Rosenstein to Michigan Law students: 'Nobody dictates what cases we take'

By Jordan Poll

U.S. Deputy Attorney General Rod Rosenstein visited the Quad recently to speak with Michigan Law students and participate in a Q&A session moderated by his former U.S. attorney colleague, Professor Barbara McQuade. In the wake of the first indictments stemming from the ongoing Russia investigation, questions ranged from priorities of the U.S. Department of Justice (DOJ) to foreign interference with U.S. elections.

McQuade opened the conversation by asking Rosenstein to speak on his 30-year career with the DOJ, which has spanned three changes in administration and both ends of the political spectrum.

“Different administrations have different priorities, and allocate resources accordingly, but the DOJ’s principles remain consistent,” said Rosenstein. “On most issues—like violent crime, drugs, or immigration—we aren’t going from zero to 60 in a new administration versus the previous one. We are maybe going from 45 to 60. In the other areas, we might be going from 60 to 45, not 60 to zero.”

Rosenstein also stressed the DOJ’s independence from the White House, and said that while the department follows the administration’s policy direction in terms of allocating resources, “We decide which cases to pursue based on our analysis of the facts and the law. Nobody dictates what cases we take.”

Rosenstein began his decades-long career with the DOJ when he joined the attorney general’s honors program in 1990. For the next three years, he prosecuted public corruption cases as a trial attorney with the public integrity section of the criminal division, then led by Assistant Attorney General Robert Mueller.

In May, Rosenstein appointed Mueller to the special counsel’s office in order to lead the investigation into Russian meddling in the 2016 presidential election. While he would not comment on the ongoing investigation, he was adamant that it is a bipartisan issue. “There are things the government should be doing to prevent anyone from interfering with American elections,” said Rosenstein. “It’s not about partisanship; it’s about protecting America’s interests against any hostile foreign country. What is confusing some people is that they are trying to figure out whose side Russia is on. Russia is on Russia’s side.” Rosenstein also said Americans are more politically savvy than some foreign interlopers might think. “You’d have to run a lot of ads to persuade someone to change their vote.”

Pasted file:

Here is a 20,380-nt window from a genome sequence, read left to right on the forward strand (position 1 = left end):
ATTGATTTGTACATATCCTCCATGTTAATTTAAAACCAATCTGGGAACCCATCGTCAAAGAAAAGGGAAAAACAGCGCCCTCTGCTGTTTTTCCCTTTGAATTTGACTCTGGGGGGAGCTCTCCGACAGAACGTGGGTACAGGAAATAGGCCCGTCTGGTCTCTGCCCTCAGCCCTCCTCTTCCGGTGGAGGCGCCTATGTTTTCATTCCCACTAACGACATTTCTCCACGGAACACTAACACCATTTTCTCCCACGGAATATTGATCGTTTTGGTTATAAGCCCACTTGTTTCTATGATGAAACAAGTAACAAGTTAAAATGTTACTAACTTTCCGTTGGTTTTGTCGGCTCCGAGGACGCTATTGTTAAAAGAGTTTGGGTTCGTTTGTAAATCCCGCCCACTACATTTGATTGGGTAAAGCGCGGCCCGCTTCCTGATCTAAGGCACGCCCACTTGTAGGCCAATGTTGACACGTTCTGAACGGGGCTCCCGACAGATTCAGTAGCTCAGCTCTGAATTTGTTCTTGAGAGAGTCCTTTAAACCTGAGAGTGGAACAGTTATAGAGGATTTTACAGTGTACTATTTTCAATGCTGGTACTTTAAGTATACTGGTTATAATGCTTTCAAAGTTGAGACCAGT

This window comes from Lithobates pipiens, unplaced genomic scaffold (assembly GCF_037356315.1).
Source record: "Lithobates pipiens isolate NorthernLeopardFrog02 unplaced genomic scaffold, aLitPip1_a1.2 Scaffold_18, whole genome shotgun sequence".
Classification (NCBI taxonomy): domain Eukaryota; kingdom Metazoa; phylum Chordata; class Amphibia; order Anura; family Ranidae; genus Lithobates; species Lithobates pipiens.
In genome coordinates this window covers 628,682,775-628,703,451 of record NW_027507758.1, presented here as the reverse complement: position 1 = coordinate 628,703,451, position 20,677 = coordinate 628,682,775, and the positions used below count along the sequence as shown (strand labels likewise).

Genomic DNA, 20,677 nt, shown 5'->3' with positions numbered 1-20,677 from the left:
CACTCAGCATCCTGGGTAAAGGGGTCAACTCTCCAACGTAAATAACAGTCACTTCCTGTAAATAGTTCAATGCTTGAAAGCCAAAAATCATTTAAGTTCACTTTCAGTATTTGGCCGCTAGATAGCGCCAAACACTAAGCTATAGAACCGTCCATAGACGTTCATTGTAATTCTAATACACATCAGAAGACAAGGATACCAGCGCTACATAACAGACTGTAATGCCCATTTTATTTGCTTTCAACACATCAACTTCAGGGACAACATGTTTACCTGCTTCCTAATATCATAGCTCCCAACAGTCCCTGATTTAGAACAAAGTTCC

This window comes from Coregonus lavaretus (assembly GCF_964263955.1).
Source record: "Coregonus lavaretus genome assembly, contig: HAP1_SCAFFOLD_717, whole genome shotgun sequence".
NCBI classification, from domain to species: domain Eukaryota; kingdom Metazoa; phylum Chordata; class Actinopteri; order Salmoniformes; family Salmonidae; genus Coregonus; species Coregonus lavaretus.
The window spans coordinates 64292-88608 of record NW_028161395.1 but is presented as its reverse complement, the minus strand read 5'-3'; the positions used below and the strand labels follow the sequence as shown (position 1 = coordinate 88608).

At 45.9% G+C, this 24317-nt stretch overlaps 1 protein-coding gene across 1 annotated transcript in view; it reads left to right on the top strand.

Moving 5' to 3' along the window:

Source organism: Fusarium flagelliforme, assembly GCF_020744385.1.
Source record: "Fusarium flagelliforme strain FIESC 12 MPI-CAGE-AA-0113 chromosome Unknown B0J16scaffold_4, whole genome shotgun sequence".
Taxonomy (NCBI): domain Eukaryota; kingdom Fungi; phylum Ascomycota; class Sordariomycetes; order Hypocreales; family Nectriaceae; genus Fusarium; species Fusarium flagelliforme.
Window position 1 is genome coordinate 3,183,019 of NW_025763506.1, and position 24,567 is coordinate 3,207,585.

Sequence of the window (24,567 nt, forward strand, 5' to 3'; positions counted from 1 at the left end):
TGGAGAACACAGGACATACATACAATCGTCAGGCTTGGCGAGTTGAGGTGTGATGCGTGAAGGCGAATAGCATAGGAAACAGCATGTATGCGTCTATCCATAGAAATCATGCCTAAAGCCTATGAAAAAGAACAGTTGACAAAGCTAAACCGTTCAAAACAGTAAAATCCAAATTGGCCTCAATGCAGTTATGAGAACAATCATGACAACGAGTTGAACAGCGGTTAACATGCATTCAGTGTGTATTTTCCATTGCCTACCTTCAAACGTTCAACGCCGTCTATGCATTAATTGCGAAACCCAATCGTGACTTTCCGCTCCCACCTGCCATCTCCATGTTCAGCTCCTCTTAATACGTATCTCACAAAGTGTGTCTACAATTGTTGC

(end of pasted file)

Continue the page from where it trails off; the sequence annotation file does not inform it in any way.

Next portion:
During his tenure as U.S. attorney for the District of Maryland, Rosenstein served on the Washington/Baltimore High Intensity Drug Trafficking Area Task Force. He continues to pursue solutions to the opioid crisis, which the administration has made a top priority. “We have a tremendous, unprecedented epidemic of drug overdose deaths,” said Rosenstein, who noted that the number of Americans who die each year from drug overdoses has skyrocketed since he started working for the DOJ in 1990. “A lot of it is a function of heroin and fentanyl.” Because the majority of fentanyl is manufactured in China, Rosenstein works closely with the Drug Enforcement Agency and their counterparts oversees to shut down fentanyl labs. “From my perspective, from a law enforcement perspective, the two most important things we can do are to prosecute significant dealers and curb the supply,” said Rosenstein. “We have had some success but not enough yet.”

Rosenstein is vice chair of the Violent and Organized Crime Subcommittee, and a member of the subcommittees on white-collar crime, sentencing issues, and cyber/intellectual property crime. He told the audience that cybersecurity is another top priority for the administration and acknowledged that elements of the problem present a new frontier for law enforcement. “The technology companies and privacy advocates, for legitimate reasons, take the position that encryption is good, and I agree. The dark side, however, is that people can engage in criminal activity with some confidence that it won’t be intercepted by law enforcement. If you’re a law-abiding citizen, you might think greater privacy is a good thing. But if you’re a victim, you might feel differently.”

As deputy attorney general, Rosenstein advises and assists the attorney general in formulating and implementing DOJ policies and programs, and he overseas the day-to-day operation of 115,000 employees in multiple agencies. He says the enormity of the task does not intimidate him.

“What attracted me to the job was the mission and opportunities,” said Rosenstein to the packed room. “What has kept me at the department for so long is in large part the people, getting to work with people who are motivated to do the right thing.”